MAJOR progress today, guys. I’m about 98% ready to remove the engine from the frame. I’ll get to that 2% in a minute, but first let me tell you about the 98% part.
First of all, huge shout out to my husband for being so helpful today, and to Randy, my father’s mechanic and friend up in San Francisco, who is so kind and knowledgeable and let me call him this evening to talk through my problems. Only my scooter problems, though, not all the other problems I have ;). THANK YOU!!!
Okay, so my major accomplishment today was getting the carburetor out. I literally took every screw out of it trying to figure out how to remove it from the intake tube (which apparently I shouldn’t have done…Oh well…) and I STILL couldn’t figure out how to remove it. After some online research, light pulling and tugging, and maybe a little pleading with some higher powers, I decided to email Randy. He had offered his help a while ago and I figured I would use one of my lifelines and take him up on that offer. He emailed back almost immediately and told me we could talk on the phone if I prefer, which I also took him up on. Basically he told me that he wasn’t really sure how the carb was being held on to the intake tube, but based on pictures and descriptions, he thinks it might be a rubber sleeve. He gave me permission to put a little WD-40 on it, and just pull and twist until it came off. I said, “say no more” and got in there and gave it a good tug and, “POP”, it’s off. Hallelujah. I proudly walked into the house with carburetor in hand to show Brendan.
There it is in all of its dusty glory. I have some serious cleaning to do in my future.
Another very satisfying task that happened today was removing the biggest bolt I’ve ever seen that holds the engine on the frame (Brendan helped me out with this one). I know they make bigger bolts out there, but this is the biggest one I’ve seen and I felt very excited about it. I took about 100 excited selfies with it and then deleted pretty much all of them. Here’s one for you to enjoy, as well as the bolt in my hand:
Lastly, I undid the junction box and it was much less intimidating than I originally thought it was. For those who also didn’t know what it was, the screw just holds together the wires and the wires have little metal loops at the end that the screw goes in to in order to make the wires meet. I took pictures of it to record which wire goes where when it’s time to put it back together:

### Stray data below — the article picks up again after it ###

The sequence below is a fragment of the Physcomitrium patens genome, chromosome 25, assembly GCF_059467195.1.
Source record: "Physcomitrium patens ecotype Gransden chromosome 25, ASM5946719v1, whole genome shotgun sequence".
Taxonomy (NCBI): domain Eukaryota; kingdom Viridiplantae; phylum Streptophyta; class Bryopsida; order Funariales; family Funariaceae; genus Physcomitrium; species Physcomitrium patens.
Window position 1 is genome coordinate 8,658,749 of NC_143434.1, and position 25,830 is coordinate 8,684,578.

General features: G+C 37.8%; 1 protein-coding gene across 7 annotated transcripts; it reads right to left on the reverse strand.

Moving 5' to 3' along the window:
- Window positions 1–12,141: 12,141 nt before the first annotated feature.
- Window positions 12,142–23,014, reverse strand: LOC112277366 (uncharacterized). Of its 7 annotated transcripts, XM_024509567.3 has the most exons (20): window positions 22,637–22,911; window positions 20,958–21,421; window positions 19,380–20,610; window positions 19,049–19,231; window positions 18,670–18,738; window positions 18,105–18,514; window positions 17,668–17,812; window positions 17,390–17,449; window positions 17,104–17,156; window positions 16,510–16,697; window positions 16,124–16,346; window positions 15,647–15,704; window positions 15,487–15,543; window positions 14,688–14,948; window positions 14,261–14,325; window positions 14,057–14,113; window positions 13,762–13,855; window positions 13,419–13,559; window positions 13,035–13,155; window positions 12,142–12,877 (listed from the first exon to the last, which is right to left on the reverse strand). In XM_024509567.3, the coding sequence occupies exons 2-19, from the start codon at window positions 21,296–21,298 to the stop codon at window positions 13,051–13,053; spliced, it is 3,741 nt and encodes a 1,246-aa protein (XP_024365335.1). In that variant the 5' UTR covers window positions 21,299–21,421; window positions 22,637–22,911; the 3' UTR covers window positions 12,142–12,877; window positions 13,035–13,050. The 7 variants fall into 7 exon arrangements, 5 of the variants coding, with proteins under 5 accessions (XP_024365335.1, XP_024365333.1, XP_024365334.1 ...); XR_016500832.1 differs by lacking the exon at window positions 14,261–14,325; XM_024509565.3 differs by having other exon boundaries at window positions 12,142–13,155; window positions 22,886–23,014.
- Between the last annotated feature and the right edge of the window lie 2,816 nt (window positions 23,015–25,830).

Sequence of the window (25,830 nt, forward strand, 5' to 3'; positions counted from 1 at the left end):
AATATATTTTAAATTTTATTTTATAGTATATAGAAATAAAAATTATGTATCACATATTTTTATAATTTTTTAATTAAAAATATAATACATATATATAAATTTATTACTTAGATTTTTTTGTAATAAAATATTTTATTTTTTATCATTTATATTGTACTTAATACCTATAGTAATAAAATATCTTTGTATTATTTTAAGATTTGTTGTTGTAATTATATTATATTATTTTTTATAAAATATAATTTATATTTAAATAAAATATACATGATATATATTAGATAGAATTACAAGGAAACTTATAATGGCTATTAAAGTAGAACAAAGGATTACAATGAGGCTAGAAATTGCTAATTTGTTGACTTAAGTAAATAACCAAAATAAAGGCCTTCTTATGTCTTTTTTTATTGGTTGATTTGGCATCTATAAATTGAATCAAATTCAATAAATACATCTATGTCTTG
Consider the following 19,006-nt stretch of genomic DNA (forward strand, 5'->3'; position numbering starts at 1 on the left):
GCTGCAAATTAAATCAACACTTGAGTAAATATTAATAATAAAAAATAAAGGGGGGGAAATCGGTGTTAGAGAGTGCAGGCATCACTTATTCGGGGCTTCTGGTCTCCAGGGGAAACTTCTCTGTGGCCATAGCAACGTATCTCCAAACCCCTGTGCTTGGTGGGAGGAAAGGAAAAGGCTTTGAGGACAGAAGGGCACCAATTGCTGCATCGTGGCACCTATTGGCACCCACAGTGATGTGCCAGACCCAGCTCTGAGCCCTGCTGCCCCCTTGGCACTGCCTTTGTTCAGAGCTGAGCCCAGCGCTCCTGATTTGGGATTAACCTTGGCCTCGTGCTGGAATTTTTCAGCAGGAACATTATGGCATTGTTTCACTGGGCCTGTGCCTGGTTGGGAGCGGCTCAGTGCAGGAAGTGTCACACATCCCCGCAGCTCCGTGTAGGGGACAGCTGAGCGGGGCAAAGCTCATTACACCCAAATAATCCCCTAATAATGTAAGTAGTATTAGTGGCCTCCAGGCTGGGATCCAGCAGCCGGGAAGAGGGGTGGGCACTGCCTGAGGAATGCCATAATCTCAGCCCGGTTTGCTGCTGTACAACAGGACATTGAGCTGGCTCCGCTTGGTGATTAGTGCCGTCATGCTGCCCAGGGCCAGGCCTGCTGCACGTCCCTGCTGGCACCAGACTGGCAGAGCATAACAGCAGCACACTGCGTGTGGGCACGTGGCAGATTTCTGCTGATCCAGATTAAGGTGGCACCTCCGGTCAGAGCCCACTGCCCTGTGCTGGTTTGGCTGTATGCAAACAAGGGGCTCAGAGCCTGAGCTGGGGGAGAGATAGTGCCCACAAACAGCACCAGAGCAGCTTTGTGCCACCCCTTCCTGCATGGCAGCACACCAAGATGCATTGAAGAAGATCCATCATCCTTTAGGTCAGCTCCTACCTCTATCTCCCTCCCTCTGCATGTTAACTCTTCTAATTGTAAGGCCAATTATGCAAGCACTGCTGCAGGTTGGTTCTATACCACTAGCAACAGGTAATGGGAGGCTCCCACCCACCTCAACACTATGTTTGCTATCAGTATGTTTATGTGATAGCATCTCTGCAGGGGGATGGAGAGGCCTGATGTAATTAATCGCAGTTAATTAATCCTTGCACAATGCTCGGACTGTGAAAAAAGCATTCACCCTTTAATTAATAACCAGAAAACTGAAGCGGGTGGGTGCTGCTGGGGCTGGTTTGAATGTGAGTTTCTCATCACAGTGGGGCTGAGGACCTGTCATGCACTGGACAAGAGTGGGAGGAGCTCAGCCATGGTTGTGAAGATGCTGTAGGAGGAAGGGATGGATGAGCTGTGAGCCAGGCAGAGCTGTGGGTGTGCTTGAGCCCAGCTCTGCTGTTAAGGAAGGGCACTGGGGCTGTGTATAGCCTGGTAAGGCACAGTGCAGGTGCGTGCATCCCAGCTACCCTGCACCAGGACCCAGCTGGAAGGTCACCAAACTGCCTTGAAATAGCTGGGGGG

For some reason there are also lots of dead spiders in there. I’m not sure why spiders would go in a tiny dark closed box, but I try not to spend a lot of time thinking about spiders so I’ll leave that question for someone else. I don’t need the answer.
Okay now we get to the reason why I’m not showing you a picture of the engine detached yet. It’s not a good reason, I just got too excited and didn’t think everything through. Oh well, made another mistake. I thought I had removed everything and unhooked all the cables, but turns out I hadn’t unhooked all the cables. We found that out in a very dramatic fashion when Brendan was trying to help me lift the frame while I held the engine then I realized what had happened. Also hadn’t thought through the kickstand coming undone and the scooter falling over. High drama. Everyone is fine, though. The engine is now resting on Brendan’s car jack because he doesn’t have to drive anytime soon.
So now I have to figure out how to get these cables out. They are VERY stuck and I’m considering clipping them since I will likely be replacing them anyway. I’m dealing with the brakes and clutch. If you think clipping these would be a very bad idea, please let me know ASAP because it is extremely tempting.
It feels good to be making real progress! With everything that I do I feel like I’m moving in the right direction and it becomes more clear what I need to do next. I’m starting to feel like I can really get this thing running! Thanks to everyone who has given advice and support!